Study Shows Hiring Foreign Nurses Does Not Hurt US Nursing Jobs

December 16, 2020 by Christen Aldrich

Filed under COVID-19 for Employers, COVID-19 for the Workforce, Recruitment & Volunteers

Last modified December 22, 2020

It’s no surprise that an aging U.S. population is rapidly increasing the demand for nursing care. The number of U.S. citizens aged 65 and over is expected to almost double from 43.1 million in 2012 to 87.5 million by 2050, while the workforce is continually shrinking. The COVID-19 pandemic has further intensified the need for health care professionals.

According to this recent article from Phys.org, one strategy to meet rising health care needs is to hire foreign nurses to fill the gaps. Opponents of immigration have asserted that the influx of foreign nurses has resulted in unemployment and lower wages for domestic nurses. However, a new study from the University of Illinois found no such displacement effects.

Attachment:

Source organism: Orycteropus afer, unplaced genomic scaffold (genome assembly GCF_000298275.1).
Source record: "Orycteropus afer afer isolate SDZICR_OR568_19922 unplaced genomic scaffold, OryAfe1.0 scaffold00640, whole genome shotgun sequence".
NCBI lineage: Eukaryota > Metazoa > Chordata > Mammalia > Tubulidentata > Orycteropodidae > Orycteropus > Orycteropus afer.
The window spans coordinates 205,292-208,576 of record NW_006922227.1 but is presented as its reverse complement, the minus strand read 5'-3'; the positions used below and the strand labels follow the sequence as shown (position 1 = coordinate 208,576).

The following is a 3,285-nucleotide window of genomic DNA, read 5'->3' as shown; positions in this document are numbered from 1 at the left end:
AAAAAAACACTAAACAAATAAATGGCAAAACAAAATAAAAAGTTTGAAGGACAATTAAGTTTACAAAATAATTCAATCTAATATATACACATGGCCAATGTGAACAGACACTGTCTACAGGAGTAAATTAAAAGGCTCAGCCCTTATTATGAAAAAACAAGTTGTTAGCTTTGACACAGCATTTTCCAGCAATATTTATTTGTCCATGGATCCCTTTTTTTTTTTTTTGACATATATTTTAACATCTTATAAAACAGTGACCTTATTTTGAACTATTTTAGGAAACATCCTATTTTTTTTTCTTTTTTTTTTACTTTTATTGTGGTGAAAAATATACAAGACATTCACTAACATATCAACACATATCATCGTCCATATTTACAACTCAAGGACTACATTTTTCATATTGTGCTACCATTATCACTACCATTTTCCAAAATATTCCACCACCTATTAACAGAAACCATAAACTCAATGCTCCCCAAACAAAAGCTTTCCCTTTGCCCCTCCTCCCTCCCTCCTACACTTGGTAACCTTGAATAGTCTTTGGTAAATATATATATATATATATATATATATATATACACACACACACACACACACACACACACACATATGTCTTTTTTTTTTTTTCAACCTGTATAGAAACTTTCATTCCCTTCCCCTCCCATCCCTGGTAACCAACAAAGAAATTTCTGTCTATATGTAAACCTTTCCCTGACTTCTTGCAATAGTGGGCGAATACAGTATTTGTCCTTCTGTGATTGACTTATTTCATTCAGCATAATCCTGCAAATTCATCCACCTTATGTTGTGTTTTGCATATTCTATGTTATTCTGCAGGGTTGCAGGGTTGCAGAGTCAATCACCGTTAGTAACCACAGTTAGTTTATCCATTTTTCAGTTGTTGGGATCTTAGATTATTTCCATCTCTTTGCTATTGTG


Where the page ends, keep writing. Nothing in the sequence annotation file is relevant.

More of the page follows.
“Our findings show relying on foreign-educated registered nurses to balance demand and supply in the U.S. healthcare workforce does not hurt the employment of U.S.-educated nurses,” says Hyeran Chung, a doctoral student in the Department of Agricultural and Consumer Economics (ACE) at U of I and the lead author on the paper.

Chung and co-author Mary Arends-Kuenning, associate professor in ACE, analyzed data from the U.S. Census and the American Community Survey from 1980-2015. Their research measures the inflow of foreign-educated registered nurses per 1,000 people in commuting zones across the U.S. Some studies have found foreign nurses displaced U.S. nurses, but Arends-Kuenning and Chung questioned those findings and wanted to do a deeper dive into the complex factors that influence the nursing labor market.

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